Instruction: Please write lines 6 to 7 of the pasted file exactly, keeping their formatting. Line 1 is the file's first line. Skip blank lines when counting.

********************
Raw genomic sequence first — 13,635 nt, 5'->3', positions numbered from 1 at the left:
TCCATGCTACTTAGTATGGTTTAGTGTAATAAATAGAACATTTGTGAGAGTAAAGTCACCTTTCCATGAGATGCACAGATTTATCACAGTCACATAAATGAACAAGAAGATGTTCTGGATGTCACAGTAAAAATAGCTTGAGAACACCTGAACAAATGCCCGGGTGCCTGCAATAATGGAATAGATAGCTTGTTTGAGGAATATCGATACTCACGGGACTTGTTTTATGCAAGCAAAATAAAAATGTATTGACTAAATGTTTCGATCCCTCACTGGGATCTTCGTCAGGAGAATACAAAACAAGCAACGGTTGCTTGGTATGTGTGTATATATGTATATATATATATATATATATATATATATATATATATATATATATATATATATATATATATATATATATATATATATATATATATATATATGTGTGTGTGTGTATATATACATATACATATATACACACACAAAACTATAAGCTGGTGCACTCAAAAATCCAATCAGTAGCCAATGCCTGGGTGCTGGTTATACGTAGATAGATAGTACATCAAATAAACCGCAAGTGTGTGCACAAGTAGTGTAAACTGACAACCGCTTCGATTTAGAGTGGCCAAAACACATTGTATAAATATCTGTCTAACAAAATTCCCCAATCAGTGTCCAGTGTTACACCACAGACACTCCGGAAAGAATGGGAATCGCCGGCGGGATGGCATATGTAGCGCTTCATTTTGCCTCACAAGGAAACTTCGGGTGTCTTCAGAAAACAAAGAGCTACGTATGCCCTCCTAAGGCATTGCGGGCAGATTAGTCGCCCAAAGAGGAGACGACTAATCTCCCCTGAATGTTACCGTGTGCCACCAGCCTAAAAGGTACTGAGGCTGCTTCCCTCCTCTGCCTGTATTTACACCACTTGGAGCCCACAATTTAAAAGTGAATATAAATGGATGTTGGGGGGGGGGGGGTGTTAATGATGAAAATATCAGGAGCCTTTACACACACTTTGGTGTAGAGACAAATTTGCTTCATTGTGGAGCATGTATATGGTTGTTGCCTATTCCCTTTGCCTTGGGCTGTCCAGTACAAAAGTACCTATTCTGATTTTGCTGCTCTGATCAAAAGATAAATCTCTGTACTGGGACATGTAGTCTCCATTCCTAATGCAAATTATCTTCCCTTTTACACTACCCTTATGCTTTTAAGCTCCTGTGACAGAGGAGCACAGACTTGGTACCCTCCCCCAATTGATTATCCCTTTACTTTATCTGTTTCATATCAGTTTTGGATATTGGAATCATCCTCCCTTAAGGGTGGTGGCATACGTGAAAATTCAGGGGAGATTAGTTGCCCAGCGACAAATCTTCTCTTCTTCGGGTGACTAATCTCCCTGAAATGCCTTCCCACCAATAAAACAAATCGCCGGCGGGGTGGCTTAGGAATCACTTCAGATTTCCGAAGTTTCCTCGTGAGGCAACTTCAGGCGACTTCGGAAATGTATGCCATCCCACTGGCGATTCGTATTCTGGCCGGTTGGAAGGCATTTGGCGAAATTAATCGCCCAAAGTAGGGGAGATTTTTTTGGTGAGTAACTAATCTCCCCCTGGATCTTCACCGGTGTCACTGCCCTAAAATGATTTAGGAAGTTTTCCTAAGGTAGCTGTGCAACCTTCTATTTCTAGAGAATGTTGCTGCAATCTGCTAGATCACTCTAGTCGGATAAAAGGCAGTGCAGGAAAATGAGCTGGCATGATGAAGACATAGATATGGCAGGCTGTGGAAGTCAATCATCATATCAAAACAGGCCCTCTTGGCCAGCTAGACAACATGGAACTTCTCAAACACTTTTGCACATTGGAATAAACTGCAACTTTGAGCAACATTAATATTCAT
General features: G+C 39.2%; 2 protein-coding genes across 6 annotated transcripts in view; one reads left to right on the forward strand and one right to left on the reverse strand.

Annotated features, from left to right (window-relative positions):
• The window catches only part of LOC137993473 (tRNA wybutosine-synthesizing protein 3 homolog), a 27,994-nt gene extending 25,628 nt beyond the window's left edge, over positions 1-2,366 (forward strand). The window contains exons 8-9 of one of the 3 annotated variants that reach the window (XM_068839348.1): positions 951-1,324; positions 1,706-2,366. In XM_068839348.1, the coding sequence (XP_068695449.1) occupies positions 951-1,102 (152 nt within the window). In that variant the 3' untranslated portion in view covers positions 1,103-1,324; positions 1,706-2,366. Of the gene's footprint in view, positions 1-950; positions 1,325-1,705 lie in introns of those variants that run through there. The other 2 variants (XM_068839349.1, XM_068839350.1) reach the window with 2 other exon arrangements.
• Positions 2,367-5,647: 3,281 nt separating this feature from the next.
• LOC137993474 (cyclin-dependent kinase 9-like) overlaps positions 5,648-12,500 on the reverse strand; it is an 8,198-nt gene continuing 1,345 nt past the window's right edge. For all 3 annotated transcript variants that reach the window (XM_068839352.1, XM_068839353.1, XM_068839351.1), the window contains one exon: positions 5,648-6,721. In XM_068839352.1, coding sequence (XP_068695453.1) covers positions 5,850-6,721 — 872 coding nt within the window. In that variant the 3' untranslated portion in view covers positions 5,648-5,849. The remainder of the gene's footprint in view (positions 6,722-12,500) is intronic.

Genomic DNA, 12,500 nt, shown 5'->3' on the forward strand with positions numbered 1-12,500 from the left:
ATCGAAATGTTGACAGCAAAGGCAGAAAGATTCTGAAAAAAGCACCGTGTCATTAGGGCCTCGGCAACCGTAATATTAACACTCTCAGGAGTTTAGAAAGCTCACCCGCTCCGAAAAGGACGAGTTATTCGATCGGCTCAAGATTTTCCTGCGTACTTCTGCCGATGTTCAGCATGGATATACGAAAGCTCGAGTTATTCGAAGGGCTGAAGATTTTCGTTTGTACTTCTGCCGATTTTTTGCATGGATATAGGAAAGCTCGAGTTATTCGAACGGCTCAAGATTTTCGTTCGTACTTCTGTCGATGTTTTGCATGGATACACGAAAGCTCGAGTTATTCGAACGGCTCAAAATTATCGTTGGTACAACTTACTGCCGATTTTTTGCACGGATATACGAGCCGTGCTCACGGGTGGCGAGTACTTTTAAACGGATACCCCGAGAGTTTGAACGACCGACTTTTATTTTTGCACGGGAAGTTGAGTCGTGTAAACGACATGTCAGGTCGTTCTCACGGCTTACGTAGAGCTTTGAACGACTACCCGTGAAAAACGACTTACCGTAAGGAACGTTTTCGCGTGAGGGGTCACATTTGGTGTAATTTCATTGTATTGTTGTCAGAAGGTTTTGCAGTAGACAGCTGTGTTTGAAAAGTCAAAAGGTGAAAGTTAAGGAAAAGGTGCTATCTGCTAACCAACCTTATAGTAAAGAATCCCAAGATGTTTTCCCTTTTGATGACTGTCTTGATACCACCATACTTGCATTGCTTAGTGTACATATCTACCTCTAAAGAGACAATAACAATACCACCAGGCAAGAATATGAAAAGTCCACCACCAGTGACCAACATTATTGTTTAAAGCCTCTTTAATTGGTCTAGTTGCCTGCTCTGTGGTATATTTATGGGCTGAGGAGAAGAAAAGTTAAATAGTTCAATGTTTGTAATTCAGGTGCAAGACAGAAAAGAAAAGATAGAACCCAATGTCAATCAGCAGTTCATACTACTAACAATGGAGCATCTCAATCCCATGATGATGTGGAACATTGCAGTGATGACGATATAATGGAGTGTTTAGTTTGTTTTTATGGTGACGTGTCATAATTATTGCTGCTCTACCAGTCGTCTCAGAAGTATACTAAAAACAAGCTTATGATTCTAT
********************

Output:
• Positions 2,367-5,647: 3,281 nt separating this feature from the next.
• LOC137993474 (cyclin-dependent kinase 9-like) overlaps positions 5,648-12,500 on the reverse strand; it is an 8,198-nt gene continuing 1,345 nt past the window's right edge. For all 3 annotated transcript variants that reach the window (XM_068839352.1, XM_068839353.1, XM_068839351.1), the window contains one exon: positions 5,648-6,721. In XM_068839352.1, coding sequence (XP_068695453.1) covers positions 5,850-6,721 — 872 coding nt within the window. In that variant the 3' untranslated portion in view covers positions 5,648-5,849. The remainder of the gene's footprint in view (positions 6,722-12,500) is intronic.